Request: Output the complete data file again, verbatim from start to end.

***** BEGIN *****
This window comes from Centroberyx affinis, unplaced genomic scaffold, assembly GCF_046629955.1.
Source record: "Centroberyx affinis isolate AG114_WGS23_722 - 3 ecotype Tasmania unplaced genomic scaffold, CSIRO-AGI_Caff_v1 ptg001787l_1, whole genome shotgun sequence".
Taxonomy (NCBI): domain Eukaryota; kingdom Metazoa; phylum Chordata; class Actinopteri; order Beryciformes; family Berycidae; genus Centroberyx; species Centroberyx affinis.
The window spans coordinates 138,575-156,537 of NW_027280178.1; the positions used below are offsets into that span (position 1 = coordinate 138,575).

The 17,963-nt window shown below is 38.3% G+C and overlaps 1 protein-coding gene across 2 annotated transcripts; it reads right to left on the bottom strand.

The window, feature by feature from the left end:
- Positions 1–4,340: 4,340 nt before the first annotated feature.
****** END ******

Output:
This window comes from Centroberyx affinis, unplaced genomic scaffold, assembly GCF_046629955.1.
Source record: "Centroberyx affinis isolate AG114_WGS23_722 - 3 ecotype Tasmania unplaced genomic scaffold, CSIRO-AGI_Caff_v1 ptg001787l_1, whole genome shotgun sequence".
Taxonomy (NCBI): domain Eukaryota; kingdom Metazoa; phylum Chordata; class Actinopteri; order Beryciformes; family Berycidae; genus Centroberyx; species Centroberyx affinis.
The window spans coordinates 138,575-156,537 of NW_027280178.1; the positions used below are offsets into that span (position 1 = coordinate 138,575).

The 17,963-nt window shown below is 38.3% G+C and overlaps 1 protein-coding gene across 2 annotated transcripts; it reads right to left on the bottom strand.

The window, feature by feature from the left end:
- Positions 1–4,340: 4,340 nt before the first annotated feature.